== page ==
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A Conference in a Bag

Recently I attended the DFW Writers’ Conference, armed with nothing more than a pen and a notebook. I planned to use these weapons to jot down whatever nuggets of wisdom I stumbled upon, and in the meantime I’d doodle. Turns out there wasn’t time for a bathroom break, much less drawing.

I couldn’t write enough, remember enough, learn enough. But I did capture some damn good words of advice, and they’re now prisoners of war in my spiral.

There’s a reason I’m sharing these tidbits and tips, but I’ll wait to reveal why until the very end. In the meantime, below is my recap of the best advice I heard—mostly paraphrased, with the intent intact.

Tips on the Craft of Writing

  • Hemingway said he didn’t outline, but he did. They were just 100,000 words long. (Edgerton, author)
  • Dialogue without subtext is missing its emotional core. (Honeyman, author)
  • A setting can become a character in your story, but only through the eyes of a dynamic (actual) character. (Maass, author/agent)
  • If you want dialogue or narrative that packs a powerful punch, pick words with Germanic etymology. For example, compare the word release (French) to drop (German). Say them out loud and you’ll see the difference. Apparently, the guttural, sometimes horrible sounds of the German language can lend resonance to a scene. (Thompson, author)
  • “For sale: Baby shoes, never worn.” –Hemingway. A good story is a sponge with lots of little holes for the reader to soak into and fill. It leaves room for them to do some mental deadlifts. The quote about the baby shoes is a perfect example: a six-word short that has the impact of a three hundred-page novel. (Thompson, author)
  • Descriptive narrative should not be objective reporting. Instead, make it a POV experience so it can become a dynamic part of your work. (Maass, author/agent)
  • Every subplot is subservient to the story plot, and don’t forget it. (Edgerton, author)

Tips on the Business of Writing

  • Market yourself authentically. If Twitter doesn’t feel authentic to you, then don’t do it; it’s better to abstain than do it badly. (Macke, author)
  • Don’t let the numbers fool you—being in print pays off. Though the royalties for an e-book (at 25%) sound like they beat those for a hardcover (at 10-15%), they actually don’t.  An author’s portion of the pie comes from the publisher’s sale price to the vendor, not the retail sale price to the consumer. And publishers sell the e-book rights for pennies on the dollar compared to the hardcover counterpart. End story: You leave money on the table if you’re only digital, especially if you’re a bestseller. (Levine, agent)
  • More often than not, the publisher changes the title of a manuscript once they’ve bought it. So don’t get too attached to that title you’ve stayed awake at night obsessing over. Once the publishing house owns it, odds are they’ll ditch it. (Shea Boutillier, agent)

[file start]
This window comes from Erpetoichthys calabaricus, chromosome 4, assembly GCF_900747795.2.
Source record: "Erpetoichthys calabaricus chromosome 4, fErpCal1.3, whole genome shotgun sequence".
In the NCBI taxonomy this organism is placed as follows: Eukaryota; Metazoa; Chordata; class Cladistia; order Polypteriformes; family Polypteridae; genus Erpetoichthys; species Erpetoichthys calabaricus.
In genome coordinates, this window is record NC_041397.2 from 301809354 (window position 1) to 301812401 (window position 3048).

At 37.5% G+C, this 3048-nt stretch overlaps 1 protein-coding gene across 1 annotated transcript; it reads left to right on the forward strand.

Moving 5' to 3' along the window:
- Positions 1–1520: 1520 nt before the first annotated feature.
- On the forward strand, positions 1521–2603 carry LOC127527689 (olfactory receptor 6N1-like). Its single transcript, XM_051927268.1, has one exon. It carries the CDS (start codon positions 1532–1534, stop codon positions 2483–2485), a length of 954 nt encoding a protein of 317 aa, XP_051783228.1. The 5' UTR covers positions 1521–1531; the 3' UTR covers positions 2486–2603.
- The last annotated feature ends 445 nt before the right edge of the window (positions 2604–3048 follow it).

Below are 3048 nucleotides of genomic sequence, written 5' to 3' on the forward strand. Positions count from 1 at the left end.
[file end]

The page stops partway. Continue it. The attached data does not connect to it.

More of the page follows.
• Twitter and Facebook are less effective than newspaper ads when it comes to the pre-purchase awareness of a book. And newspapers are nearly extinct, to put it in perspective. (Maass, author/agent)
  • E-books aren’t taking over as our media of choice. They’re hovering around 30% of the market share, and this is probably because people still like to collect books. They’re a tactile experience we’re not willing to give up quite yet… except for grocery story mass-market paperbacks, which aren’t collectable, and e-books have eaten them right off the shelf. (Levine, agent)

My Miscellaneous Tidbits for You

  • Agents aren’t so scary in person, so if you’re looking for one, a conference might just be the place to do it.
  • Donald Maass, a power agent from New York, is one of the most engaged people you’ll ever meet. He’ll look you dead in the eye when you’re talking to him, even if it’s about your cat Muffy’s ear infection, and he won’t be the responsible party if the chat is cut short. Regardless of the conversation topic, you’ll walk away with a feeling of euphoria, filled with the conviction you will one day write something beautiful, destined for publication.
  • Author Les Edgerton is unapologetically killing himself with cigarettes, and he is doing so with enough charm that you can almost (but not quite) forgive him for it.
  • The prolific Jonathan Maberry writes one million words per year. Yes, that’s a 1 followed by 6 zeroes. 1,000,000.

Was that enough? And to imagine, I missed somewhere to the tune of 60 classes. What I didn’t miss was Maberry’s keynote speech, and in it he said something profound. He broke writers into two camps: the first believes another author’s success takes away from their own; the second believes another author’s success is synonymous with their own. He’s from the latter camp, and he kindly reminded us that we’re all on the same ship, pulling our oars together, heading somewhere incredible.

See, this is why I’ve bundled up these secrets and given them to you, so we can go and win this writing war together. And yes, all you really need for certain victory is a pen, a piece of paper, and a prayer.